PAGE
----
2018 investment in UK Property (£bn)

Source: National Statistics

2018 net Institutional Investment by asset type (£bn)

Source: National Statistics

Net Institutional Investment in Property (£bn)

Source: National Statistics

Investment by sector (£bn)

Source: National Statistics

Property investors by type (£bn)

Source: National Statistics

But only 4 of the largest 15 centres have seen any growth in the amount of floorspace since 2000 and only 3 since the GFC. Since the GFC the fastest growing major industrial locations with more than 1 million m2 of floorspace have been Daventry, Rotherham, Thurrock, Milton Keynes and Barnsley..

Across England and Wales the stock of industrial floorspace remained stable between 2000 and 2007 but has fallen by 5% since the GFC. Rolling 3-year new construction orders at the end of 2018 were down 37% on levels achieved at the end of 2007 (see Chart).

CBRE EMEA Logistics said that there has been record take-up for “big box” warehouses of at least 300,000 sq. ft. The most important consideration for the location of such facilities is proximity to a motorway. Clipper, a logistics business, confirms that a big site is required with access to the motorway network.

A typical example is the construction of a new logistics facility for retail giant Amazon at Doncaster’s iPort. The construction work encompassed a bespoke 1.1 million sq. ft warehouse. The site is accessed by the new Great Yorkshire Way link road which connects the M18 motorway with Doncaster Sheffield Airport and the iPort.

Total Return by City (3-yr annualised %)

Source: MSCI

Not all countries and markets have the same degree of online shopping penetration The UK has highly developed ecommerce infrastructure and more online sales than any other country in the world including the USA; and has twice the percentage of online sales than the rest of the EU combined.

In Europe, Germany has the strongest level of online retail sales. French ecommerce only has a 10% share of total retail sales. Spain and Italy, however, fall well down the ecommerce share rankings although their economies are the 4th and 5th largest.

Nevertheless, the relative out-performance of industrial real estate assets is not just UK specific, industrial out-performance has been a global phenomenon (see Table). This suggests that MSCI may have a point insofar as the main driver of industrial out performance world-wide is not just e-commerce.

The UK Warehousing Association (UKWA), whose 750 members have more than 9.3mn m2 (100m sq. ft) of space nationwide, said there was a shortage of space close to major cities for stockpiling goods in case of holdups at ports after a no-deal exit from the EU. Three-quarters of UK warehouse owners say their space is full to capacity and storage costs have soared by up to 25% in the past three months after a surge in Brexit-related inquiries.

A UKWA spokesman said the prospect of a no-deal Brexit had ramped up demand at a time when few developers had been building warehouse space without confirmed tenants because urban land was being prioritised for homebuilding.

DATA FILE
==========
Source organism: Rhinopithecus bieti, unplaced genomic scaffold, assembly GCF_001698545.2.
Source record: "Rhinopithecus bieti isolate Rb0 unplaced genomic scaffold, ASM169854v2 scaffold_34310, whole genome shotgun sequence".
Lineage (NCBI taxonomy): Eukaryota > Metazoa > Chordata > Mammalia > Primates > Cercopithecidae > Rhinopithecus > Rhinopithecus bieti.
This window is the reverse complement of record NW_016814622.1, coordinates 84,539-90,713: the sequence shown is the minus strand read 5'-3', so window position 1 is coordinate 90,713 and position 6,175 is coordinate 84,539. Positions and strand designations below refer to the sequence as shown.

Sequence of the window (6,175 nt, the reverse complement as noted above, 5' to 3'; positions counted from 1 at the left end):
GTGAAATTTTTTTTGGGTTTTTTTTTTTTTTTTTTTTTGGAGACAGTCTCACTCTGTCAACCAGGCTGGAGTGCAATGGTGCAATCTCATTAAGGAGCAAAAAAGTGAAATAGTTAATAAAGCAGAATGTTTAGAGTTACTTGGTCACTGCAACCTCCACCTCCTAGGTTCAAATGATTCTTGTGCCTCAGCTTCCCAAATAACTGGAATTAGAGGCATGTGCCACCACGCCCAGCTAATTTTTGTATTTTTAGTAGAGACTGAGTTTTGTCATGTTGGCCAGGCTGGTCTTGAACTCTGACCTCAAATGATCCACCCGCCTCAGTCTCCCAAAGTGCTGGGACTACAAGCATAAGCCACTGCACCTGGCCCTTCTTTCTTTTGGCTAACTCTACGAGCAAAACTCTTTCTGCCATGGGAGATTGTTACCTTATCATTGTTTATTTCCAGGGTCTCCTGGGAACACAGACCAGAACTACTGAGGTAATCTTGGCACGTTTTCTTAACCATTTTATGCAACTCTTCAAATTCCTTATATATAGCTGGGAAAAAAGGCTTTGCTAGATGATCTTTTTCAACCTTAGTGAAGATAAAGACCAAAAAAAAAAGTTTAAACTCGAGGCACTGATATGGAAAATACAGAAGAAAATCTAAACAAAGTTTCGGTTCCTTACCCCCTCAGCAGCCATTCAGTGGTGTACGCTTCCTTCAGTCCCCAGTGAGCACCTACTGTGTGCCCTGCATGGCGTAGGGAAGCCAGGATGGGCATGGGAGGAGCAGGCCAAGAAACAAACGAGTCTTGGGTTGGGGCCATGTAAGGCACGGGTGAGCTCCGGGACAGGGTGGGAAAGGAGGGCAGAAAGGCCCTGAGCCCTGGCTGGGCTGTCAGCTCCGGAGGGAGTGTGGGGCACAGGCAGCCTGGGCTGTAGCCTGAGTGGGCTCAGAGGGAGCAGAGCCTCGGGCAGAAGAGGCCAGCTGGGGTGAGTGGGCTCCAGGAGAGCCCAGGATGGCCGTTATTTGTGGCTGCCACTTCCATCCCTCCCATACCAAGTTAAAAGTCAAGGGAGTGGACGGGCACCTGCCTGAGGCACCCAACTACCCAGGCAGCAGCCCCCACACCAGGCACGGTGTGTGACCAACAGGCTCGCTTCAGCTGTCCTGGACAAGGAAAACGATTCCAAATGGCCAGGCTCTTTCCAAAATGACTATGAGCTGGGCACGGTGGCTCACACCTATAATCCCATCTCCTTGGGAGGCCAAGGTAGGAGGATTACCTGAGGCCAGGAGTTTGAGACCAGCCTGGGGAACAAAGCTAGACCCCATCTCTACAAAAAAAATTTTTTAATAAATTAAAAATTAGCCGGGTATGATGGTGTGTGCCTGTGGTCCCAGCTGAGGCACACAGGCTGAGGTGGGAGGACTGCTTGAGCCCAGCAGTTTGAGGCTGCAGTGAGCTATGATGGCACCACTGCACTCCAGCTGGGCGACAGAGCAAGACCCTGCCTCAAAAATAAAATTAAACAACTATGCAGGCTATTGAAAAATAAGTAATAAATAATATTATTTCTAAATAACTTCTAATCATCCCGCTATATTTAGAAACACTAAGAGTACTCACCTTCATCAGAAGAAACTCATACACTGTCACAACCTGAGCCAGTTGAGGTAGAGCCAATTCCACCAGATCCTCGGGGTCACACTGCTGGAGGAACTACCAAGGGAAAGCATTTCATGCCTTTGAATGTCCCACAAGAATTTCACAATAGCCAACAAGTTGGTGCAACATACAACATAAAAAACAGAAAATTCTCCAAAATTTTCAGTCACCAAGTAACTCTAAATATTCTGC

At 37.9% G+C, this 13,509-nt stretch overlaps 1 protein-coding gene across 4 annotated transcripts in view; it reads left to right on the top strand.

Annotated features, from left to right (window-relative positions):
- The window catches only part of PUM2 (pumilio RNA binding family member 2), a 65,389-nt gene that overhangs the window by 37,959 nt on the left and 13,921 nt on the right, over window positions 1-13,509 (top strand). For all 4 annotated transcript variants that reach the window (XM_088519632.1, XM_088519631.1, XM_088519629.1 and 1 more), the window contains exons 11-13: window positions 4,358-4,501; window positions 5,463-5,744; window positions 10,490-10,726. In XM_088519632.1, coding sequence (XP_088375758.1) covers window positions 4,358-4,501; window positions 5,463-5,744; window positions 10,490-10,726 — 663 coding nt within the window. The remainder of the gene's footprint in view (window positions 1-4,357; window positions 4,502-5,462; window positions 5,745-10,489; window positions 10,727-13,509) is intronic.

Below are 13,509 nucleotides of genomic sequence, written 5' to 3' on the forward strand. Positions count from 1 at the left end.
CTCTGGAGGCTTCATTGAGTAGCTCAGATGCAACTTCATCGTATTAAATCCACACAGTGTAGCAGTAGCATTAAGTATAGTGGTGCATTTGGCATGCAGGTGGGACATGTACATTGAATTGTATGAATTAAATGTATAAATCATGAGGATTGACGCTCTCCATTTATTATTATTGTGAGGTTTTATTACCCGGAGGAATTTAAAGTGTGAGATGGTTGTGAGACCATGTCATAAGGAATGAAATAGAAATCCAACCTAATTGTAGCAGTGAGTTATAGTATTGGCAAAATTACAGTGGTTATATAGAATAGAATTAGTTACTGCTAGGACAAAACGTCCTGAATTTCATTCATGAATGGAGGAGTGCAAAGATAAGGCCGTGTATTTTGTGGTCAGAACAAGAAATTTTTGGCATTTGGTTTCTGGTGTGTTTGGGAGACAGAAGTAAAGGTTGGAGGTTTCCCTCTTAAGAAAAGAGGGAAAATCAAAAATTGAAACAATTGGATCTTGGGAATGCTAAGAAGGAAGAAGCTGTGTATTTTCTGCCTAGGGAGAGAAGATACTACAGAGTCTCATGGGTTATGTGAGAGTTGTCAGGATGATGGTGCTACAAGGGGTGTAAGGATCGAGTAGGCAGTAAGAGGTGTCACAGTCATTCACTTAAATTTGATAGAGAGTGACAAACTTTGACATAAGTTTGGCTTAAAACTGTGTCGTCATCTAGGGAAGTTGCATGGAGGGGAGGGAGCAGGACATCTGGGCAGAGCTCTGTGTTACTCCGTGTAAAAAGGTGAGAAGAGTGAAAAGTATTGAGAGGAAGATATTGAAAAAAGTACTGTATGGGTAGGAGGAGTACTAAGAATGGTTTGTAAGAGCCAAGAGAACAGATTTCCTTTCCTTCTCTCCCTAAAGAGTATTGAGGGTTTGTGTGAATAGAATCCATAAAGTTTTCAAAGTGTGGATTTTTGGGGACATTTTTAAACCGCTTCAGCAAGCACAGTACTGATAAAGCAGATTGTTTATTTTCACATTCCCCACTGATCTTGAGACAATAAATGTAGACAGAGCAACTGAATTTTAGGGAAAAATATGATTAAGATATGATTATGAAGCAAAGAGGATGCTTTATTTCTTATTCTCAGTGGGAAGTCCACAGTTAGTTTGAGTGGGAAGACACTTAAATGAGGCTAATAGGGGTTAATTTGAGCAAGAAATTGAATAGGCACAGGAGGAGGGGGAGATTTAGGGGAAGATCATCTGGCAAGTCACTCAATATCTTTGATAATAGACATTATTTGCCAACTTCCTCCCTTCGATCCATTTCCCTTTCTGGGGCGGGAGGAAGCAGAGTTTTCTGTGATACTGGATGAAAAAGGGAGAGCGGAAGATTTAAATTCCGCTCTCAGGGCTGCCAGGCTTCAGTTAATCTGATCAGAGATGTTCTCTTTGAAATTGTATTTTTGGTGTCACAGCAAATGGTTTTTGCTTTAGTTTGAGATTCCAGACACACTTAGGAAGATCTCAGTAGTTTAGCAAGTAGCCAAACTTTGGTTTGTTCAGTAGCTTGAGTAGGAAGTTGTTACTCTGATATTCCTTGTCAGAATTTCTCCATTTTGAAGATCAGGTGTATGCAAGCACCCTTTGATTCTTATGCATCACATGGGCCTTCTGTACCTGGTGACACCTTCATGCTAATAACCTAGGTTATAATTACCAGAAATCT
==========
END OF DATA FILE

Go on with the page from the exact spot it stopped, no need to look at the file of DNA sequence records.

It is understood that pharmaceuticals storage, which is handled by five specialist licensed operators in the UK, is at capacity while frozen and chilled food warehouses, storing everything from garden peas to half-cooked supermarket bread and cold-store potatoes, are fully booked until beyond April.

Almost one in five warehouse workers in the UK are EU migrants, according to the government’s Migration Advisory Committee. Workers from eastern Europe are returning home disillusioned with political developments in the UK after the Brexit vote. However, logistics companies are finding it difficult to recruit UK nationals into a tough working environment at a time of record levels of employment. Warehouse operatives therefore face a “severe labour and skills shortage”.

New Construction Orders (rolling 3-yr £bn)

Source: National Statistics

The highest density of large warehouses are concentrated around Northampton in the Midlands, which is the best place to reach the entire UK population. They also tend to be next to motorways in the countryside, where big plots of land are available. But because they are away from population centres, it is difficult to find workers. Staffline, a warehouse recruitment firm, said that many workers do not have cars to travel to warehouses in rural areas outside population centres.

Clipper has recently converted a former print plant by the M1 in Sheffield to warehouse use The entire 600,000 sq ft site is entirely given over to Pretty Little Thing, a fast-growing site selling cheap fashion clothing aimed at women aged under 30. It now employs more than 800 mainly British workers in a city miles from the traditional Midlands heartland of the logistics industry.

Sheffield in South Yorkshire is an ideal location. It has a young population, with unemployment above the national average at more than 4 per cent, and about 60,000 students. The M1 passes close to the city. Clipper said its aim was to locate warehouses near “chimney pots”, where potential workers — and customers — live.

CBRE EMEA Logistics agree that the scarcity of labour, especially in the south-east, is pushing some providers further north to gain access to labour. But predict that the industry would innovate to cope with the challenge of finding workers through AI; bringing robots into warehouses and locating smaller drop zones in city centres, from where autonomous or electric vehicles can deliver packages to homes.